It happens every year. We have unprecedented hot weather. Temperatures hover in the 90s for weeks. Then suddenly, a cold snap hits that has everyone scrambling for their winter clothes and warm air. You turn on the furnace … and nothing happens.
When the first sign of fall hits the Rockies, hundreds of phone calls come into our office because of problems with their heating system. With just a little planning foresight, you can learn the most common furnace problems and take proactive measures to prevent them. This ensures warm air is there when you want and need it most.
Common furnace problems include:
Dirty air filters – by far, this plays the most havoc on having your furnace be there when you want it. Dirty air filters reduce air flow, making a furnace work harder to circulate the air supply. This can damage other internal parts within the furnace.
Electric ignition or pilot light problems – depending on how old your furnace is determines whether it uses a pilot light or electric ignition. If the ignition isn’t working right, it no longer has a way to start the furnace and allow warm air to move throughout your home.
Faulty thermostat – the problem might not be with your furnace, but with your thermostat instead. The thermostat talks to your furnace and controls when the furnace turns on and off to provide warm air. If it isn’t working, the communication signal no longer exists. It may be time for new batteries, or a new thermostat instead.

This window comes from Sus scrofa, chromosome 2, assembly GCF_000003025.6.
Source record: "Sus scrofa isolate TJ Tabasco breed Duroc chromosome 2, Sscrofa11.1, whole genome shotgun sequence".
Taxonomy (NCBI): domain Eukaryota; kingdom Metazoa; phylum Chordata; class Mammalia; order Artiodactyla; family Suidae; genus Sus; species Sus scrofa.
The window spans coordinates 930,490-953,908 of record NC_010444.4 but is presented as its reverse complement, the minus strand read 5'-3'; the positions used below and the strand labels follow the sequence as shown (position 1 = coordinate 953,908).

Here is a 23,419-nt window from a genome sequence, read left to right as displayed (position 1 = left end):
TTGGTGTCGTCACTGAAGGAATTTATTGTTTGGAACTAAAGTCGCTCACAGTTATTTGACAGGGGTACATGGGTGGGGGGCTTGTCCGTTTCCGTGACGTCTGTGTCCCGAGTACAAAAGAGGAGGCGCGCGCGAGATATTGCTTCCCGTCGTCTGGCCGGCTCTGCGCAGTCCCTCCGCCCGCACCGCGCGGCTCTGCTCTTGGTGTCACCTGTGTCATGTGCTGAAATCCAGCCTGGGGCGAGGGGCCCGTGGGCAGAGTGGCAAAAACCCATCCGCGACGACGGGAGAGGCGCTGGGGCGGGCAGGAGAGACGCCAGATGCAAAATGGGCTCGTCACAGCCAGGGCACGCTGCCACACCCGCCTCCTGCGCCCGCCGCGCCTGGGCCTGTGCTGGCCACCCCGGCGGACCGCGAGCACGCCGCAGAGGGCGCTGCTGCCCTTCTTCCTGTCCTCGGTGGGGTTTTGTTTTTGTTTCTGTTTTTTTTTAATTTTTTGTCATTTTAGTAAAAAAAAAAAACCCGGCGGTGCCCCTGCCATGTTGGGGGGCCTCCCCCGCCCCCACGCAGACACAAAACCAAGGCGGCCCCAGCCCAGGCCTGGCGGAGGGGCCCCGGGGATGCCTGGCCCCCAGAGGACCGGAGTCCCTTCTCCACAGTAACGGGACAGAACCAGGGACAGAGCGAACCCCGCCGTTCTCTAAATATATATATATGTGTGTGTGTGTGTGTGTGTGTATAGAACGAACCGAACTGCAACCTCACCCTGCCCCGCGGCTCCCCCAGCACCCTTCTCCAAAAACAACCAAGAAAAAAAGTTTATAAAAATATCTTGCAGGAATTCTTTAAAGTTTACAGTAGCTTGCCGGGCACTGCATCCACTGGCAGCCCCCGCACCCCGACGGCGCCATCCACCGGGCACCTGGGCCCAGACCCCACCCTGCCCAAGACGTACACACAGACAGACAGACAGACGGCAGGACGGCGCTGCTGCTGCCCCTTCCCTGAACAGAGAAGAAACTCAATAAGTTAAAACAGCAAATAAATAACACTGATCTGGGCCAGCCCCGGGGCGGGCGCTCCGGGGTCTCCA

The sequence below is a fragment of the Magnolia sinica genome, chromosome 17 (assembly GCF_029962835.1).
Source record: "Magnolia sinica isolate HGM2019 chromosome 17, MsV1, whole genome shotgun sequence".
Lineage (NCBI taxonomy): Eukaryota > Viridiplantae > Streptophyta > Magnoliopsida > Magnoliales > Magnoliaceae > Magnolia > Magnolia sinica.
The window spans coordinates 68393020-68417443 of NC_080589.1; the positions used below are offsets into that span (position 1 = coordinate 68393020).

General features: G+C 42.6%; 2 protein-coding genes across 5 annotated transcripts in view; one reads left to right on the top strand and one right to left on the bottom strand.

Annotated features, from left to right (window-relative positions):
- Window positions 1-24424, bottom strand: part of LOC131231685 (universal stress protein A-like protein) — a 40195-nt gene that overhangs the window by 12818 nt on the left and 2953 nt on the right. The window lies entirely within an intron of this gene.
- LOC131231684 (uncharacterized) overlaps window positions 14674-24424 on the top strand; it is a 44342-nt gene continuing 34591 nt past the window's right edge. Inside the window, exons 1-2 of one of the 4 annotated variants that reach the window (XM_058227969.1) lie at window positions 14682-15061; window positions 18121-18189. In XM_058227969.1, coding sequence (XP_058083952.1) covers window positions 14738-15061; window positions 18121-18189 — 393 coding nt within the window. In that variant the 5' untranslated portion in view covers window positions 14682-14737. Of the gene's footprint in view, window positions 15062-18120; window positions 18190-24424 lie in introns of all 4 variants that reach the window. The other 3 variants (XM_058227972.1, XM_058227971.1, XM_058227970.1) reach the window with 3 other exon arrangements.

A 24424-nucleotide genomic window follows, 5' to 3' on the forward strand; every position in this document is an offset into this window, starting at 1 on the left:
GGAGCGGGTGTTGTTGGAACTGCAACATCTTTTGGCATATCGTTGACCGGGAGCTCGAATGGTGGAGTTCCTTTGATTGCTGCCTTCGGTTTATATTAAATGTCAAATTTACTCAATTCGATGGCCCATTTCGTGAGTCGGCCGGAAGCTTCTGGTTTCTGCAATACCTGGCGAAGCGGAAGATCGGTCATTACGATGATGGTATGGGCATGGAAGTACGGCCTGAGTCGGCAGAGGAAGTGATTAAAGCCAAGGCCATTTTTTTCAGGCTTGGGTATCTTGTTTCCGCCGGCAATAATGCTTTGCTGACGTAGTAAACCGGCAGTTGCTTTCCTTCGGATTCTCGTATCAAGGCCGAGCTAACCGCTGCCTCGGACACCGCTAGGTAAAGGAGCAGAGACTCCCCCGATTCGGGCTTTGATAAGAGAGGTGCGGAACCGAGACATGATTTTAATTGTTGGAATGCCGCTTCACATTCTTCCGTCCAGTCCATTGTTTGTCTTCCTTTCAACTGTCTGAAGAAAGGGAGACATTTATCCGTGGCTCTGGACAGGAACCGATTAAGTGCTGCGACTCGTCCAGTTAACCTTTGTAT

No heat at all – if your furnace won’t turn on, check the thermostat. It’s most often a problem with the furnace and thermostat not speaking to one another.
Not enough warm air – if the air filter is clogged, the furnace may not be producing enough warmed air supply. It could also be a case of a furnace that isn’t sized correctly to properly heat your home.
Frequent cycling – If it seems like your furnace is turning on and off in short increments, it may be a clogged air filter, a faulty thermostat, or an incorrectly sized furnace that pushes out too much air flow in a short time.
A continuously running blower – blower issues often start with the limit switch, which may need replacing by a professional.
An increase in furnace noise – any time you hear rumbling, squeaking, or rattling coming from your furnace, it’s a sign of a problem. Schedule a maintenance visit as soon as possible to stop potential wear problems before they escalate in size.
A furnace should be properly maintained, which includes a service visit at the start of each season. If you haven’t scheduled yours yet, do it now to get in before the temperatures drop, and the snow begins to fly.